greta gerwig decries “straightjacket” of likeability
The Frances Ha actor calls out the requirement for female characters – and all women – to be likeable.
Actor Greta Gerwig has condemned the requirement that female characters in films must be "likeable". She adds that it isn't just an issue for film characters, but for all women, describing it as a "straightjacket limiting life".
"I don't understand it!" Gerwig told HuffPo, while discussing her new film Eden. "Of course, I live in this culture and I think likeability is not just an issue for characters, it's an issue for women in general," she says, adding that, "It can be a real straightjacket limiting life. It can feel like you're operating outside of social norms when that's your highest value: to be liked. I think it's really tricky."
Having made her name playing mumblecore characters like Frances Ha, a contrast to the cookie-cutter model of the glamorous leading lady, Gerwig describes how it affects her in the real world as well as on-screen. "Even now, when I'm talking to you or doing an interview, I'm aware of coming off a certain way or not wanting to be too strident or say something too 'out there,' because of the potential for it to be taken out of context and become a pillory for me," she says. Gerwig acknowledges that men can face the same kind of scrutiny, but emphasises that, "it's true moreso for women. Especially if they're artists, writers or creators of characters, it's at a pitch and a level that is somehow much more than what is directed at men."
Gerwig echoes the sentiments of author Chimamanda Ngozi Adichie, who recently advised women to "forget about likeability" in a speech at the Girls Write Now Awards in New York. Ngozi Adichie argued that the desire to be inoffensive and to please ingrained in women and girls by gender stereotypes is preventing them from telling their stories truthfully: "Society teaches young girls... that likeability is an essential part of you... that you're supposed to hold back sometimes, pull back, don't quite say, don't be too pushy, because you have to be likeable. And I say that's bullshit."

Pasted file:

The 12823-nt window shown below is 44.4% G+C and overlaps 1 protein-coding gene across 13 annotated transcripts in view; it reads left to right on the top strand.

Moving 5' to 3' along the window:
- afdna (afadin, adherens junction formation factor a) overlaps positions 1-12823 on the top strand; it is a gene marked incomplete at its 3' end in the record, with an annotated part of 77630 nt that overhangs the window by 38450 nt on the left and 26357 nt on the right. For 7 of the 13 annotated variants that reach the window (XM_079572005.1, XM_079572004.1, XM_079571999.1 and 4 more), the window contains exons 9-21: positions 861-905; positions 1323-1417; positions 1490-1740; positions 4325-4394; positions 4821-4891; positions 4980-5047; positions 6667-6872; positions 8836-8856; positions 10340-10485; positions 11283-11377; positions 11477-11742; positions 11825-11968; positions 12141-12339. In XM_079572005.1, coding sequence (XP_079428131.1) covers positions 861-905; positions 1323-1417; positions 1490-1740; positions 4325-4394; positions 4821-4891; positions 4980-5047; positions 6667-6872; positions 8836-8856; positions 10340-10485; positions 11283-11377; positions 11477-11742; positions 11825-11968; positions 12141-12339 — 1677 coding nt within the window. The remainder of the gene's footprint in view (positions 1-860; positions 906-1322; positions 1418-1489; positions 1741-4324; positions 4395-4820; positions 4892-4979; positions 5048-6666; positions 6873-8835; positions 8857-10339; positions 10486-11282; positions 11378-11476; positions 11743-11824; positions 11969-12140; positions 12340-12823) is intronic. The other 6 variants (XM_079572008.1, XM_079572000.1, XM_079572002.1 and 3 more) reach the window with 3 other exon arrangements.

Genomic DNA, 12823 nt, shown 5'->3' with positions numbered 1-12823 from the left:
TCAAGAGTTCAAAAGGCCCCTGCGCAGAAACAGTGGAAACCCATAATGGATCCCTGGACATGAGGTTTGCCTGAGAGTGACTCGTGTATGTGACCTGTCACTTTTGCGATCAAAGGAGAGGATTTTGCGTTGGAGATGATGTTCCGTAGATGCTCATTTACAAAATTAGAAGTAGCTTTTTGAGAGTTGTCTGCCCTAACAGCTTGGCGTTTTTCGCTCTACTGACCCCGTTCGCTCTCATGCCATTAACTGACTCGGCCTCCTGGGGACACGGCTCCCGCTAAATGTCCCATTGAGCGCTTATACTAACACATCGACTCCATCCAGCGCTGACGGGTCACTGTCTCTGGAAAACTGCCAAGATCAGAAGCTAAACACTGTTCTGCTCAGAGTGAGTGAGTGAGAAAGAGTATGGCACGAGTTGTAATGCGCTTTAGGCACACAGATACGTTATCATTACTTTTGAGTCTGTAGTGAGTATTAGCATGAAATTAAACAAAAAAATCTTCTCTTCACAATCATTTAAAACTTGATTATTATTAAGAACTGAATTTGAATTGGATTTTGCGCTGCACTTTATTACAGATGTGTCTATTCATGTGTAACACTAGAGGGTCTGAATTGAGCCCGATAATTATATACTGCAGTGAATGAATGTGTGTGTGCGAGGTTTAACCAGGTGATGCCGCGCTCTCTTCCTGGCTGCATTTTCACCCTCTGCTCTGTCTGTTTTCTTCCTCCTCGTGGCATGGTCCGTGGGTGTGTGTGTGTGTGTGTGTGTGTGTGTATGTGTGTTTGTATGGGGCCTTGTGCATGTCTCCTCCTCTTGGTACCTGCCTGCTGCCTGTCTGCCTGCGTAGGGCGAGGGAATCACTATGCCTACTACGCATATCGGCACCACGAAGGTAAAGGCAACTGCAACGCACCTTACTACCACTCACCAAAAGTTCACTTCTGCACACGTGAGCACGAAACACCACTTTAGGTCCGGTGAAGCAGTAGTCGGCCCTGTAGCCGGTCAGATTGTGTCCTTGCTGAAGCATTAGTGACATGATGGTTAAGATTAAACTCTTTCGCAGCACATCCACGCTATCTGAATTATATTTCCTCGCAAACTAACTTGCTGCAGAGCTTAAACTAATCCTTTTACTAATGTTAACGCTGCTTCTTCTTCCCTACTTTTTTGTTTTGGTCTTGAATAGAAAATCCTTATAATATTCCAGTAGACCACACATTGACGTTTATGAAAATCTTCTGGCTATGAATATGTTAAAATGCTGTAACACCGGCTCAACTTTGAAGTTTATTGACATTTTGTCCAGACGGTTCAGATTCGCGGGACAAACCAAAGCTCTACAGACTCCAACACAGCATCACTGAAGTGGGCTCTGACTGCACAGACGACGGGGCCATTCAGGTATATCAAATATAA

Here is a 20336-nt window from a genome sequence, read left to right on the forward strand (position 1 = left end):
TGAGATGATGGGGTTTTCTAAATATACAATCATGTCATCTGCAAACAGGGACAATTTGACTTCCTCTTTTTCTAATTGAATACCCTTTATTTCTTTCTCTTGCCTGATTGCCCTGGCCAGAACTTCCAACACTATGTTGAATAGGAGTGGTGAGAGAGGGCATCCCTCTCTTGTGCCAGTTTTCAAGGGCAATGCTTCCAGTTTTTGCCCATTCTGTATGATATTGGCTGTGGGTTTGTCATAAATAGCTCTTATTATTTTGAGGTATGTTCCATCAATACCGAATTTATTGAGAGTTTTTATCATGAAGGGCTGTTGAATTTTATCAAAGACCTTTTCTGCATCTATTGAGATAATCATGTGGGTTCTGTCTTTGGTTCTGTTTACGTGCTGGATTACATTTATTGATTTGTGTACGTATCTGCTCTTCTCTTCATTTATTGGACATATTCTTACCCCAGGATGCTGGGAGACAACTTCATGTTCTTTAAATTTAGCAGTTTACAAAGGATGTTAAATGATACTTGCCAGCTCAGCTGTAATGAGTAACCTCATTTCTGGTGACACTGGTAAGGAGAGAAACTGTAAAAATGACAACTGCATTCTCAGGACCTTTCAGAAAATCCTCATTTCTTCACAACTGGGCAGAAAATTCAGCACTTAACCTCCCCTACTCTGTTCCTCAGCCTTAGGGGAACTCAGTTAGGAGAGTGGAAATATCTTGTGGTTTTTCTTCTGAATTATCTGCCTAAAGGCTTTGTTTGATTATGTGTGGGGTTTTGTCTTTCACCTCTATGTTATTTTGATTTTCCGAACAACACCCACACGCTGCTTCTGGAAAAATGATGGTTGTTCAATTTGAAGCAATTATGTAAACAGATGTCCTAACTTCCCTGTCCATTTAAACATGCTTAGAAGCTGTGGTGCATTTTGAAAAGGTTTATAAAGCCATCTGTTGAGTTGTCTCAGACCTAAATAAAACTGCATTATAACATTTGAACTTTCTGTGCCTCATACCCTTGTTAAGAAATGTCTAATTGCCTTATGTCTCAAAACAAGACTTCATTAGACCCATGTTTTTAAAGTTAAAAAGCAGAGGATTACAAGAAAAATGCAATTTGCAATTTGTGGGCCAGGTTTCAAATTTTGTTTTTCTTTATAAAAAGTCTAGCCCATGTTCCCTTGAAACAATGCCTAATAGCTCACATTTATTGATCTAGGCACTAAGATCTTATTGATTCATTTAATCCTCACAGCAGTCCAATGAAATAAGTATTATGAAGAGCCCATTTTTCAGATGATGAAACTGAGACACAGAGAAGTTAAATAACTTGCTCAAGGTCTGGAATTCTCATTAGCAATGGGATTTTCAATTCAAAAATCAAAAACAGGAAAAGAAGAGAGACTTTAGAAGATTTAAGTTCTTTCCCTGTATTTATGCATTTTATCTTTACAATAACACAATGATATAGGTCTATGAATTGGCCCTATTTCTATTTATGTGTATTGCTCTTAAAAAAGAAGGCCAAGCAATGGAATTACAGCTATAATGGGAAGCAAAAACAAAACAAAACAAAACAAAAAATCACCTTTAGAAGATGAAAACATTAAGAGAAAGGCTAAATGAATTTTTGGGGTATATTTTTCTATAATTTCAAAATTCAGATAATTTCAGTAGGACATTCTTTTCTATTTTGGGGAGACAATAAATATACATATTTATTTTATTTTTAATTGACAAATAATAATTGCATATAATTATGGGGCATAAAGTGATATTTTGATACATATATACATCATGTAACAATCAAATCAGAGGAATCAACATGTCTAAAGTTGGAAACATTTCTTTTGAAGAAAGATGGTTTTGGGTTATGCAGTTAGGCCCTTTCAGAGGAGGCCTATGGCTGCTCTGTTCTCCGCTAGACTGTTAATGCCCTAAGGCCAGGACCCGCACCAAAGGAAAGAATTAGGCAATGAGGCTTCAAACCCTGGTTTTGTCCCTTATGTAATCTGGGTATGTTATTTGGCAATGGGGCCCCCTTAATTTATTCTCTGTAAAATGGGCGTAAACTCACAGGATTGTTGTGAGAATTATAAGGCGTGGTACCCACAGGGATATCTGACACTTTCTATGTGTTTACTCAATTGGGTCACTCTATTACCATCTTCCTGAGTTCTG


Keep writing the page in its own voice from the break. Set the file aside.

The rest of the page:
Gerwig adds her voice to a growing list of female Hollywood stars calling out sexism in the film industry. Maggie Gyllenhaal recently revealed that she was rejected for being "too old" at 37 to play the love interest of a 55-year old man; Anna Kendrick explained that female roles were cast second, to fit around the men; Carey Mulligan criticised the lack of interesting roles for women; and Kristen Stewart concluded that "Hollywood is disgustingly sexist. It's crazy. It's so offensive it's crazy."
Text Charlotte Gush.
Still from Frances Ha.